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George G. Poff Jr.

The Baltimore Sun

George P. Poff Jr., a longtime Baltimore County public school lobbyist who later served as a legislative officer for two Maryland governors, died Thursday of skin cancer at Gilchrist Center for Hospice Care. The Fallston resident was 65.

"I got to know him when I was a young delegate, and I always found him to be prepared, very loyal and a gentleman at all times" former Gov. Robert L. Ehrlich Jr. said yesterday. "He was always a welcome presence, even on divisive issues. In 2002, I asked him to work in our policy office, and he did a fine job. And when he got sick, he fought through chemotherapy for a year and came to the office when he felt well enough or worked from home.

"He was a great public servant and leaves a positive legacy, many friends and a lot of fond memories in Annapolis," Mr. Ehrlich said.

"He stayed on with the O'Malley team," said his wife of 40 years, the former Kathleen Ann Tucker, "but wasn't able to continue because of his health and was forced to step down earlier this year."

From 1979 to 2001, he was the Baltimore County public schools' lobbyist in Annapolis, also representing the Board of Education at the federal level.

Dr. Poff was also an assistant to the superintendent of schools, directed the board's offices of law and community relations, and supervised labor negotiations with the five unions that represent the system's 17,000 employees.

"This is a tough one. He was like a son to me," said Robert Y. Dubel, Baltimore County superintendent of schools during the 1970s and 1980s. "George was the best legislative strategist I've ever known. He was most persistent in pursuing his goals and had a deep appreciation for the legislative process.

"He could have made a fortune as a lobbyist in the private sector, but was devoted to advancing programs for the children and youth of Baltimore County," Dr. Dubel added. "He was a great friend of, and had an indefatigable love for, the school system."

The former superintendent recalled how Dr. Poff, no matter how late the hour, would remain in Annapolis so he would be available to consult on legislation that directly affected the school system. "If the legislature stayed all night, he stayed all night," Dr. Dubel recalled. "The next morning, he'd drive to Fallston, take a shower, change his clothes, and then turn around and drive back to Annapolis," .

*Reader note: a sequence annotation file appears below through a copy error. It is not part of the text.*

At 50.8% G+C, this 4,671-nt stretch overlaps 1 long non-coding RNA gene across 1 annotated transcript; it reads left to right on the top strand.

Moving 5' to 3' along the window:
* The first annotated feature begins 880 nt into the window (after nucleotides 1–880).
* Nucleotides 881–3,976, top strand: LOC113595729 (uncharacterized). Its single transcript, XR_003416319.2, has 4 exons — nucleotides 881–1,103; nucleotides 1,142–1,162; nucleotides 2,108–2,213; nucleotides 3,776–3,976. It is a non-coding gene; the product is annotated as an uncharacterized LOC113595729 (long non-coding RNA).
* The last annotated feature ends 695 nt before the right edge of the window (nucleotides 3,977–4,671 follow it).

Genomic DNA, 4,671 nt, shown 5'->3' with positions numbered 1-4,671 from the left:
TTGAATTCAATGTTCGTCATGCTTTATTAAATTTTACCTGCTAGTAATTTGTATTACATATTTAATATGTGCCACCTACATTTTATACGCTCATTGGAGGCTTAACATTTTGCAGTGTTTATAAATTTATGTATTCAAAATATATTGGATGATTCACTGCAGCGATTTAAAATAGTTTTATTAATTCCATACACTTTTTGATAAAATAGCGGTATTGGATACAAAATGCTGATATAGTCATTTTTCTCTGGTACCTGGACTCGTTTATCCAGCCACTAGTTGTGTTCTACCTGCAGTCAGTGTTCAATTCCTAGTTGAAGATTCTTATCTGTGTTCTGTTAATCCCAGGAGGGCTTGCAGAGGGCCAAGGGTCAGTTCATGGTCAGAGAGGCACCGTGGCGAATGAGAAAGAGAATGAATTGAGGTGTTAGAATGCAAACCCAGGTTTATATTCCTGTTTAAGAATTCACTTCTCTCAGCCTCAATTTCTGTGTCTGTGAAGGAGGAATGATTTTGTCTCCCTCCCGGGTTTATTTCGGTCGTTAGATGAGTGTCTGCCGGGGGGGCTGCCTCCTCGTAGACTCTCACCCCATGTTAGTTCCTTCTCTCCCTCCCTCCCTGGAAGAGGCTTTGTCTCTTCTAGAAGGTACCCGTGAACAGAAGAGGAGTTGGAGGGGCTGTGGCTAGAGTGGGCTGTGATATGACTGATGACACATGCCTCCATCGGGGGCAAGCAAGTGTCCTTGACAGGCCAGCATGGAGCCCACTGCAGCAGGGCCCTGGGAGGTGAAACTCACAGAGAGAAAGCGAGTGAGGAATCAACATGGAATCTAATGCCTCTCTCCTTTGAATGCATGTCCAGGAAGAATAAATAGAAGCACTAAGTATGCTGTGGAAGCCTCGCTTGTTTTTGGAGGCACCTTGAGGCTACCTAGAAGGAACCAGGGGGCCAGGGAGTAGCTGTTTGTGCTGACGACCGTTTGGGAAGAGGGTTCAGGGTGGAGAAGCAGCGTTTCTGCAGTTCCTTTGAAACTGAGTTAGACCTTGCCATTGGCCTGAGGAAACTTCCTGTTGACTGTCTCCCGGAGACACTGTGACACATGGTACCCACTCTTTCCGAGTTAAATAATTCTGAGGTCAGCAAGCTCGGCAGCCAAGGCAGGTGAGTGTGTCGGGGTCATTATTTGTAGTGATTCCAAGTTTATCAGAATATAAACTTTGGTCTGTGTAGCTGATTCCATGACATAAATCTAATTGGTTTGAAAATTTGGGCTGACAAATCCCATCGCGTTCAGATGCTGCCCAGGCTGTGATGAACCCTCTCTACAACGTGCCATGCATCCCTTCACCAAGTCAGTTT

"We worked very closely together when I was president of the Senate," said former Lt. Gov. Melvin A. "Mickey" Steinberg. "He was extremely competent, knew how to talk to people and was a real gentleman."

Dr. Poff was born in Baltimore and raised in Howard Park. He was a 1961 graduate of Polytechnic Institute and earned a bachelor's degree in 1965 in education and sociology from what is now Towson University.

He attended the University of Baltimore School of Law and earned a master's in social work from the University of Maryland School of Social Work in 1969. He earned a doctorate in education in 1976 from Nova Southeastern University in Fort Lauderdale, Fla.

In 1966, Dr. Poff went to work as a staff member of the Maryland Constitution Convention, where he assisted Harry Bard, a convention member from Baltimore, in compiling and reviewing convention recommendations to the Maryland General Assembly. The proposed constitution was rejected by the state's voters in 1968.

Dr. Poff joined the office of Gov. Spiro T. Agnew in 1968 as assistant program executive for health, education and social services. He remained in that position after Marvin Mandel succeeded Mr. Agnew, who left to become Richard M. Nixon's vice president.

From 1971 to 1979, when he went to work for Baltimore County schools, Dr. Poff worked for the state Department of Education. He represented the state Board of Education and schools superintendent before the governor, General Assembly and U.S. Congress.

A history buff, Dr. Poff was particularly interested in the French and Indian War, and he collected tools and artifacts from that era. He also enjoyed fishing, hunting with muzzleloaders and collecting early American tools and decoys.

Dr. Poff was a member of the Friends of Jerusalem Mills and the Friends of Fort Frederick. He was a Life Scout and for years was the water safety director at the Broad Creek Boys Scout camp in Harford County.

A Mass of Christian burial will be offered at 10 a.m. Tuesday at St. Mary of the Assumption Roman Catholic Church, 1021 St. Mary's Road, Pylesville.

In addition to his wife, he is survived by a son, George T. Poff of Hampden; a daughter, Kristen Leigh Poff of Hampstead; a brother, William A. Poff of Catonsville; and many nieces and nephews.

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